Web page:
The tone for this year’s legislative session was set when Senate President Andy Biggs and House Speaker David Gowan stood with Gov. Doug Ducey as he introduced his budget in January, observed political consultant Stan Barnes.Read More »
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The Senate got tired of waiting for the House and unilaterally adjourned, sending the House into chaos, as the chamber scrambled to figure out what the Senate’s action meant for its remaining work.Read More »
A measure limiting who can collect early ballots quietly died in the House on Friday morning, even as lawmakers explained their votes.Read More »
Arizona Senate President Andy Biggs said he wants to end the 2015 legislative session by Thursday — a target that would make it the shortest session in nearly 50 years.Read More »
As the House and Senate sprint toward the finish line, possibly as early as this week, there are still a number of outstanding big issues to approve before they can adjourn sine die.Read More »
The Arizona Legislature's annual session is drawing to a close and leaders of the Senate and House of Representatives are aiming to adjourn before Easter.Read More »
Arizona lawmakers adjourned sine die in the wee hours of April 24, ending a sometimes tumultuous 101-day legislative session with plenty of work left to come back to in just a few weeks.Read More »
Lawmakers wrapped up their work at 8:25 p.m. on May 3 after nearly four months in session, having stashed away money for anticipated rainy days ahead, approved a sweeping measure that allows state workers to be more easily fired and fought on the unending battlefronts of abortion, taxation and border security.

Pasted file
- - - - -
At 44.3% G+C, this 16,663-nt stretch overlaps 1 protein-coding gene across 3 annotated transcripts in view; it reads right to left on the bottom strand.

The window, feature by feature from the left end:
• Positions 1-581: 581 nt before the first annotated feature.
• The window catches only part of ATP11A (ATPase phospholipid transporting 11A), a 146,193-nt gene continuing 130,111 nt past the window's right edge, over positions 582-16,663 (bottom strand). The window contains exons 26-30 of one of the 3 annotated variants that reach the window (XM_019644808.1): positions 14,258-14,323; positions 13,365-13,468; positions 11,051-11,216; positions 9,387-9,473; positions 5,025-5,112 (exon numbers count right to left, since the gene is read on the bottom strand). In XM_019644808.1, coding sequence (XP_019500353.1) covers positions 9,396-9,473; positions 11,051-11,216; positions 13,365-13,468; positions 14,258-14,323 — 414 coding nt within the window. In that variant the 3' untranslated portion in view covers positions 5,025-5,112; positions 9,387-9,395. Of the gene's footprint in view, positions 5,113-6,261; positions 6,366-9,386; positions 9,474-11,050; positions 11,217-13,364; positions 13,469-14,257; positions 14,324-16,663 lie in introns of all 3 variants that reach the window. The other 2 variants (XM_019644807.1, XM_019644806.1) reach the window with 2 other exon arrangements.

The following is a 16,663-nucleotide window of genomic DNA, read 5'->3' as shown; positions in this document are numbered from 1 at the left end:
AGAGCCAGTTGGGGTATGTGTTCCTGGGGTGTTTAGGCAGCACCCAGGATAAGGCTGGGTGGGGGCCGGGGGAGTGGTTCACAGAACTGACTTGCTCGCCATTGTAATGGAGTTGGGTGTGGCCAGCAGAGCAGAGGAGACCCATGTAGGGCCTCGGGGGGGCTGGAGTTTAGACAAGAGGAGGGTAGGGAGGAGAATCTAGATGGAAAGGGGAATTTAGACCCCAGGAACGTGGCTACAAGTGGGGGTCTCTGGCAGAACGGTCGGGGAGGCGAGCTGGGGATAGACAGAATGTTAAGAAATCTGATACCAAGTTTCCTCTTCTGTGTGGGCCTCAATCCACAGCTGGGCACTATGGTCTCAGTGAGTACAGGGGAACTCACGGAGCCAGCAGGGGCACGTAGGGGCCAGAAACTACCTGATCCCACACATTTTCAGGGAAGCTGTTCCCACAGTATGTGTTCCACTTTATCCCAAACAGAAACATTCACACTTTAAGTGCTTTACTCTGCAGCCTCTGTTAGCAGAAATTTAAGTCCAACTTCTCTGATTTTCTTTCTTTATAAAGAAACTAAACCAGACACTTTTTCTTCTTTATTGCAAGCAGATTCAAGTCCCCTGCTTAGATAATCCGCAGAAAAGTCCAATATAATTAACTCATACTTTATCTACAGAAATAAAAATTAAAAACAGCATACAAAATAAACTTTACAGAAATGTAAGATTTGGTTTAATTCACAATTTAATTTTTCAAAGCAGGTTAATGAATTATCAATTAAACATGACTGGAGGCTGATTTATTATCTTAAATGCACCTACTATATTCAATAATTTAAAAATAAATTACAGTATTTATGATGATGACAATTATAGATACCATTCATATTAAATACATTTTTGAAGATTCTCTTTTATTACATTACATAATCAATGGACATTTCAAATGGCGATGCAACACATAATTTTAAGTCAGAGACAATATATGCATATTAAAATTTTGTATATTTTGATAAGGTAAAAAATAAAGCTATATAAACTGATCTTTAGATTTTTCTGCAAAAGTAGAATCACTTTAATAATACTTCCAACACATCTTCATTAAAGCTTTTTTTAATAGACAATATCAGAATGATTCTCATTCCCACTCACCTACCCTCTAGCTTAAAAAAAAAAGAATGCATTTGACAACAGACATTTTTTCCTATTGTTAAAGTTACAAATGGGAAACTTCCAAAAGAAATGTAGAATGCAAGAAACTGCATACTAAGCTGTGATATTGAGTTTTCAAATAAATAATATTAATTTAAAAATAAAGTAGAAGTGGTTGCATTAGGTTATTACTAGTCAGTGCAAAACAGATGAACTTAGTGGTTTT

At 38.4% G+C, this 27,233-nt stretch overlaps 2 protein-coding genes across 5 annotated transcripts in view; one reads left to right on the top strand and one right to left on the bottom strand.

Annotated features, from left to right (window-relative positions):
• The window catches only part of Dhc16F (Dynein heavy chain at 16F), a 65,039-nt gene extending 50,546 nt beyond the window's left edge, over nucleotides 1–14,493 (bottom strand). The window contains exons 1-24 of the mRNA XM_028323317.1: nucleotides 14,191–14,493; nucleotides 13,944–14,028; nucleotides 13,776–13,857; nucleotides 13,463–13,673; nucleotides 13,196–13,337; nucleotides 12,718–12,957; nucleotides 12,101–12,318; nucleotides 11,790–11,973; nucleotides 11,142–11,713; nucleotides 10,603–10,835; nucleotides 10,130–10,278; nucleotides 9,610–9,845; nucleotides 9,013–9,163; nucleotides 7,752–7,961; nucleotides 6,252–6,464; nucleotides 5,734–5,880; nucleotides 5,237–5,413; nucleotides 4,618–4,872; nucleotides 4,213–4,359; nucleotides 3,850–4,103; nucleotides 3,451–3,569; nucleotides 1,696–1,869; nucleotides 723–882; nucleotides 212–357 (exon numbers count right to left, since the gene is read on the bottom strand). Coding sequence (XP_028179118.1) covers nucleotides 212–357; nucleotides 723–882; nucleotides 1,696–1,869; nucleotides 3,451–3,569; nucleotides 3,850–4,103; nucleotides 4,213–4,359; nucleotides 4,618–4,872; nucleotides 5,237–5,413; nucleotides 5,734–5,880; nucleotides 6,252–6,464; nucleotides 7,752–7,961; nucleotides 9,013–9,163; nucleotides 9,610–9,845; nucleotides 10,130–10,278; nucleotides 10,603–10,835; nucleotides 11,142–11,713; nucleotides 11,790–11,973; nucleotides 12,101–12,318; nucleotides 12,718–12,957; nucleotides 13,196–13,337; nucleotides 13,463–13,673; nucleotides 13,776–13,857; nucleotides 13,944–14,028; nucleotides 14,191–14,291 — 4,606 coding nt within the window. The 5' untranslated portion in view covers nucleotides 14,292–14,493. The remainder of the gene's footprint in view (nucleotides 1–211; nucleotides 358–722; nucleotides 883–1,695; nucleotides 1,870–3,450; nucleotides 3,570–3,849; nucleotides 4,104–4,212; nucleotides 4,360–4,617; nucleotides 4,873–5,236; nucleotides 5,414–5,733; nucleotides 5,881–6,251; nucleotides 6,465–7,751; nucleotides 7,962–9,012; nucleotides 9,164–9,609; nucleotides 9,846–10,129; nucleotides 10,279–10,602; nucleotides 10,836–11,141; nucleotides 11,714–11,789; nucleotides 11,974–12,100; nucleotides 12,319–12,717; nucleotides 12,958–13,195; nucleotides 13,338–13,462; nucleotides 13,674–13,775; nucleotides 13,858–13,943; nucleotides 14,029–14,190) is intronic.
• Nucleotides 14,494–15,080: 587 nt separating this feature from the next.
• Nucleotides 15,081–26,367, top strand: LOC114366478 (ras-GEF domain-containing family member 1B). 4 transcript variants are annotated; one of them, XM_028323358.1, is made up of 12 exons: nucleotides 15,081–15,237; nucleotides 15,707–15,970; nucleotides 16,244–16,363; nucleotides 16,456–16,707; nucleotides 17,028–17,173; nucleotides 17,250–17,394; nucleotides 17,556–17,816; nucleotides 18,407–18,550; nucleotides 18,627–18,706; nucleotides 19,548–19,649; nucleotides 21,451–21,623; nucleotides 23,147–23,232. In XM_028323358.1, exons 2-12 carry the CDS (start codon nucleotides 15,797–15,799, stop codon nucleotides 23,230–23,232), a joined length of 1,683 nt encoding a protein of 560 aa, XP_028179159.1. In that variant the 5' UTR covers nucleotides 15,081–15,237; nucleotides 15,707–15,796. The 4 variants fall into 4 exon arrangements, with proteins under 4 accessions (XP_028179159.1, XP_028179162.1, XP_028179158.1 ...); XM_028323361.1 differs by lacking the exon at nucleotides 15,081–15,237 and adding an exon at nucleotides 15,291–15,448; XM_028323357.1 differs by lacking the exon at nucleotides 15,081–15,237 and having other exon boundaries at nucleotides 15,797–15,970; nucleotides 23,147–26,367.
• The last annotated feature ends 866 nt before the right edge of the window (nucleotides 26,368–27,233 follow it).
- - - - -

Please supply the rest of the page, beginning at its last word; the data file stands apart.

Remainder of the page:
And like the year before, lawmakers with conservative leanings shaped the agenda at the Capitol.
A last-minute push to create the legal framework to reimburse recalled politicians for their campaign expenses died on the last day of session, after allies of former Sen. Russell Pearce failed to consolidate support behind the legislation.
The proposal could have paved the way for Pearce to get a reimbursement of more than $260,000 — the amount his campaign spent defending him last year, when he was ousted from the Senate in a recall election.
Brewer seems to have avoided the ignominy of having a supermajority Legislature of the same party strike a deal with the Democrats to roll her on the budget, as word emerged late yesterday that her office and GOP leaders had arrived at the framework of a budget deal. Today, Republican lawmakers were briefed on the Ninth Floor’s latest proposal, and though details about the entire plan aren’t yet clear, one thing is known: The Legislature won the fight over FY14 and FY15 revenue estimates.Read More »